two men talk in netflix's squid game

Youngkyu Park / Netflix (CC-BY)

This week in streaming: Why you should be watching ‘Squid Game’

Plus: October kicks off with 'Venom: Let There Be Carnage' and 'Titane.'

 

Audra Schroeder

Internet Culture

Published Oct 6, 2021   Updated Oct 13, 2021, 11:34 am CDT

Hello! Every week, our internet culture staff will discuss the world of streaming entertainment in this newsletter. In this week’s edition:

  • Is Venom: Let There Be Carnage the light at the end of the tunnel?
  • Take a gamble on Netflix’s Squid Game
  • Titane is an uncompromising body of work

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tom hardy in venom: let there be carnage
Sony Pictures

NOW PLAYING

October: Let there be cinema

Is Venom: Let There Be Carnage, aka Venom 2, the light at the end of the tunnel?

The movie brought in more than $90 million on its opening weekend, a record for the pandemic era, after its release date was pushed back a few times. That’s promising, since October is stacked with big theatrical releases (some of which will also be on streaming): DuneNo Time to DieHalloween KillsThe French DispatchLast Night in Soho

But it also makes me hopeful that more people will see the less mainstream films out this fall, like Titane (more below), which offers the kind of complete sensory immersion you can only get in a theater. 

And then there’s Venom: Let There Be Carnage, which offers a return to the kind of big, dumb movies we’ve been missing on the big screen. Notably, it beat out both Shang-Chi and Black Widow in terms of opening-weekend box office, despite being a Sony/Marvel production. Not sure that’s what’s making everyone horny for Venom, however.  

Audra Schroeder, senior writer


rhoden's road trip on espn
ESPN+

SPONSORED

Rhoden’s Road Trip takes a stroll down HBCU football memory lane

Award-winning columnist William C. “Bill” Rhoden’s collegiate journey began at Morgan State University. Almost four decades since Rhoden became a celebrated columnist, he looks back at the rise of HBCUs during his career. Rhoden, along with the help of the Rhoden Fellows, a team of aspiring HBCU journalists, explore the rich history and culture of HBCU football.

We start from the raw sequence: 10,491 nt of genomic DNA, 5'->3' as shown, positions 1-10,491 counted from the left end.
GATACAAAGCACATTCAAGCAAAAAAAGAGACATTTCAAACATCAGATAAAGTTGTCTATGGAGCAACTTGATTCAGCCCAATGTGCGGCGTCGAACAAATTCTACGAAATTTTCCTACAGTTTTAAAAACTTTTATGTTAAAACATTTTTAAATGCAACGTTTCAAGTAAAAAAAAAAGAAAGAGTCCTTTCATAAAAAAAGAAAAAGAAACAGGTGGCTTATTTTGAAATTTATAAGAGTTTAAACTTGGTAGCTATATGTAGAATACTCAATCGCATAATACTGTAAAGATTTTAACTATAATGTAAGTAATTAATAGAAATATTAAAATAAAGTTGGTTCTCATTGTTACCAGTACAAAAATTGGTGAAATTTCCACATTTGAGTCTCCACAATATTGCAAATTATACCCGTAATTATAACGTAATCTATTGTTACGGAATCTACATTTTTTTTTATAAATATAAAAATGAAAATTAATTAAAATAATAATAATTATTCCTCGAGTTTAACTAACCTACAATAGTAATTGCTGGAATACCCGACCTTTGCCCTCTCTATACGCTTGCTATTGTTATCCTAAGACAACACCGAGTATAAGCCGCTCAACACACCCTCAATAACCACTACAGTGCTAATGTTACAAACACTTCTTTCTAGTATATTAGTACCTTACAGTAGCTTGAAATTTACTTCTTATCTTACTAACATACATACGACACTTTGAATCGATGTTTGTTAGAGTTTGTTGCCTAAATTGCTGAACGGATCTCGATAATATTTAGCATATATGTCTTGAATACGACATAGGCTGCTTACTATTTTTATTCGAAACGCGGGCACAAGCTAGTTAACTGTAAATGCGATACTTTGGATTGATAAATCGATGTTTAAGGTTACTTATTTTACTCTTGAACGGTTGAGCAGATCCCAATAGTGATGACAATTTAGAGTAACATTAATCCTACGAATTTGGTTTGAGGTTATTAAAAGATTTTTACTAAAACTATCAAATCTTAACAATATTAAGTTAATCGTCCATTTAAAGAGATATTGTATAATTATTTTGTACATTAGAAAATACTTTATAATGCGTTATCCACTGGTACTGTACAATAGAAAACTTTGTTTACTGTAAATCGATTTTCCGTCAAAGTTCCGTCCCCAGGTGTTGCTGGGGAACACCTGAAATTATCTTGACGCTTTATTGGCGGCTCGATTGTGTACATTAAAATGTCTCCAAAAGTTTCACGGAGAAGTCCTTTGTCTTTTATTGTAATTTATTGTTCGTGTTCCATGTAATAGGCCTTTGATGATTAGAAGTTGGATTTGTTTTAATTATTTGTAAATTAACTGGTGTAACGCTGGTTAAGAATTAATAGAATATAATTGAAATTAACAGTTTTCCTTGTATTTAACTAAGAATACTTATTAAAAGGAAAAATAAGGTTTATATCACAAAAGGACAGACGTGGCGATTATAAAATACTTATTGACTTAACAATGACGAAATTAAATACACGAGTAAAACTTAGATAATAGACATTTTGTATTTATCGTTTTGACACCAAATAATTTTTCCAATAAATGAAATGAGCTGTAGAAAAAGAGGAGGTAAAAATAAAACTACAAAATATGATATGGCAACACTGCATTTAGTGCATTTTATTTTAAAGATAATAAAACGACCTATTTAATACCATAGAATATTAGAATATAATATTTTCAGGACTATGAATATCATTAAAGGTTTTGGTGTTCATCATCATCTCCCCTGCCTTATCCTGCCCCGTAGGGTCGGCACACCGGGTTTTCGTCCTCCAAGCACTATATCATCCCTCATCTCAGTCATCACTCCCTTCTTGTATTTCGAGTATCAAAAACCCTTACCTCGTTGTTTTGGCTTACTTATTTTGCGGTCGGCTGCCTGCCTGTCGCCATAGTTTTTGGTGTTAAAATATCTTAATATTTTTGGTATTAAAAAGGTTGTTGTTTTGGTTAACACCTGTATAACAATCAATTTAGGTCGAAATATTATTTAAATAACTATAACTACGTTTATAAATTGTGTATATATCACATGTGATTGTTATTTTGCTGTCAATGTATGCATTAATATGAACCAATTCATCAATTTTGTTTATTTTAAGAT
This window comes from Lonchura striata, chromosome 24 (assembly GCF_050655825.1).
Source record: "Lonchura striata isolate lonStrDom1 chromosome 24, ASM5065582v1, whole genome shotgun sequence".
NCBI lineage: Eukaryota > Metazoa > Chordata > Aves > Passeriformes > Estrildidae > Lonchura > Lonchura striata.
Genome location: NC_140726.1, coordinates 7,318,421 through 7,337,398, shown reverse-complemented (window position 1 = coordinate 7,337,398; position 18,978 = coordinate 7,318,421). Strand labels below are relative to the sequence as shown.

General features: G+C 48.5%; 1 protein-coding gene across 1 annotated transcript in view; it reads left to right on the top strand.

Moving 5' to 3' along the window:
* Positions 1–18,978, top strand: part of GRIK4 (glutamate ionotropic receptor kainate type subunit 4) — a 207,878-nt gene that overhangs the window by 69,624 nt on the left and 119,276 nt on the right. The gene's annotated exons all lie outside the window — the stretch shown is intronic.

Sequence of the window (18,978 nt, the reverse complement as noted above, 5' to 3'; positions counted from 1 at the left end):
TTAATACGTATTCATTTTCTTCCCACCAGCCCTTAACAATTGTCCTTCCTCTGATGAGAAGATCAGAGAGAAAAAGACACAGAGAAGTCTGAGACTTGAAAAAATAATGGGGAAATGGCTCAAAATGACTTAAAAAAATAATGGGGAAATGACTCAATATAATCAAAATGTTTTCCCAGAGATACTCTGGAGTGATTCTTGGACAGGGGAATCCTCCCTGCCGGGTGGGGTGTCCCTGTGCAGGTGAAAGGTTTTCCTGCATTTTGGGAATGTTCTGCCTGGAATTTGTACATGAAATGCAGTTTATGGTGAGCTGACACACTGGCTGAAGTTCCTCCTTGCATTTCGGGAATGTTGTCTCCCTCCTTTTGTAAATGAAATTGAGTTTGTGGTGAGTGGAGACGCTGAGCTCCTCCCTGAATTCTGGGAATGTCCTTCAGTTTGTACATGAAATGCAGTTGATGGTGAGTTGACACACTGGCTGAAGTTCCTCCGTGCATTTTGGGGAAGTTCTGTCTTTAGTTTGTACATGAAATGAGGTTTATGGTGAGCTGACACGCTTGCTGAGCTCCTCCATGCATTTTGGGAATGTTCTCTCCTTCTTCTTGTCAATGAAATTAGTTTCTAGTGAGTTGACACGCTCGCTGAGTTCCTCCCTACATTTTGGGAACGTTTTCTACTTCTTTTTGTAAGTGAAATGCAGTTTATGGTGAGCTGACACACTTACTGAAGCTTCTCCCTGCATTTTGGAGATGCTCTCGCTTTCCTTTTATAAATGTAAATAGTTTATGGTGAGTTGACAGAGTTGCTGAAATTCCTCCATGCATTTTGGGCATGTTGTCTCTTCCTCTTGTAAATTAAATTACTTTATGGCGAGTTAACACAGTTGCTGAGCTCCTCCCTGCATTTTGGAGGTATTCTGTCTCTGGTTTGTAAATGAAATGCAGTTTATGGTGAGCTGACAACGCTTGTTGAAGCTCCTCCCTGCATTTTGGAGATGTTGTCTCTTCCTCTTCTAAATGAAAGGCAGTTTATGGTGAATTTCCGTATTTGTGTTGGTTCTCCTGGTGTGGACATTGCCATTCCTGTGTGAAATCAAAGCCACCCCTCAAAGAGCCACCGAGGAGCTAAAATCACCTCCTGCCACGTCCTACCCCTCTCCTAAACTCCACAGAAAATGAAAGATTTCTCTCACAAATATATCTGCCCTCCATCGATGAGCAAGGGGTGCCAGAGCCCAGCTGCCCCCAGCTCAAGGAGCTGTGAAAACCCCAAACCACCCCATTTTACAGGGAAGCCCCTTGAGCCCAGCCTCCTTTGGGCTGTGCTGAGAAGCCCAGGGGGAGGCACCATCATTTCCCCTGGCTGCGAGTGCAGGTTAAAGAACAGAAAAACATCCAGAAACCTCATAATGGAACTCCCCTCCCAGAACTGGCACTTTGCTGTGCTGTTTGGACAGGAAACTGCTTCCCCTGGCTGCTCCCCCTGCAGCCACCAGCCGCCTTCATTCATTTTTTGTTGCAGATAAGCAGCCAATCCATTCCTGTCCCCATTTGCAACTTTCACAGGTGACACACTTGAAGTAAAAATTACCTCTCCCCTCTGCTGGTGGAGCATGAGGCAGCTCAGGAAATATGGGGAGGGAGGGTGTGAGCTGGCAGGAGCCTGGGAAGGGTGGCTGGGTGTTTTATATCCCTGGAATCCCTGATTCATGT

WATCH NOW ON ESPN+


a scene from squid game
Netflix

CULTURAL OBSESSIONS

Why everyone needs to watch Netflix’s Squid Game

Watching Squid Game, I kept thinking about the psychology of casino design. Slot machines are the classic example; a simple game that provides a hypnotic kind of stimulation. Using cheerful music, flashing lights, and jingling coins, these machines turn small victories into a habit-forming sensory rush, overshadowing the likelihood of long-term losses. 

Video game designers utilize similar strategies to make loot boxes as addictive as possible. In Squid Game, this effect arrives in the form of a gigantic perspex piggy bank, descending from the ceiling with a fanfare of casino noises. It’s the prize in a high-stakes gamble involving human lives.

The main characters of Squid Game are contestants in a perverse kind of game show, offered a simple choice: Return to the drudgery of their lives or risk death to win the contents of that piggy bank. At first, the answer seems obvious. Out of 456 contestants, only one can win the prize while the rest will probably die. They should clearly go home, a decision they can collectively make by democratic vote. But as the piggy bank emerges like a gleaming pop-art deity, lit with a shiny golden glow, these desperate gamblers can’t help but be seduced.

Created by writer/director Hwang Dong-hyuk, the Korean thriller series Squid Game is an international hit for Netflix, spreading by word of mouth (and word-of-TikTok) while also garnering critical acclaim. Blending survival horror with social commentary, it explores the ways in which capitalism turns people into monsters—while also being extremely entertaining TV.

Gavia Baker-Whitelaw, staff writer


a woman on a car in titane
Neon

REVIEWS

Titane is an unparalleled film full of looks and feels 

It’s been a good long while since I was surrounded by an audience collectively uttering “Oh my god” or “No no no,” or covering their eyes in anticipation of what came next. Julia Ducournau’s new film, Titane, is a rush. It’s a gutting experience that washes over you in waves. This is cinema.

That said, going into Titane knowing as little as possible is ideal; it’s not the kind of film that lends itself to a quick blurb, though some have tried. Ducournau’s follow-up to 2016 cannibal thriller RawTitane already had buzz around it before opening this year’s Fantastic Fest—it won the Cannes Film Festival’s Palme d’Or, making Ducournau only the second woman to receive the honor. There’s also Oscar buzz around it, and much of that is due to newcomer Agathe Rousselle, who plays Alexia. 

Titane has two distinct halves: Once Alexia is revealed to be, as Ducournau described after the Fantastic Fest screening, “a walking death drive,” she’s forced to flee and we meet Vincent (famed French actor Vincent Lindon), a sad-eyed veteran firefighter who’s still grieving his missing son, Adrien. Alexia hatches a plan to avoid detection: Transform herself and come forward as Adrien. Rousselle’s physical performance of this is stunning, and Lindon’s assessment of the person he desperately wants to believe is his son is heartbreaking. 

A.S.


Now Playing: “Sarabande” by Jim Williams (Titane soundtrack)


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*First Published: Oct 6, 2021, 3:27 pm CDT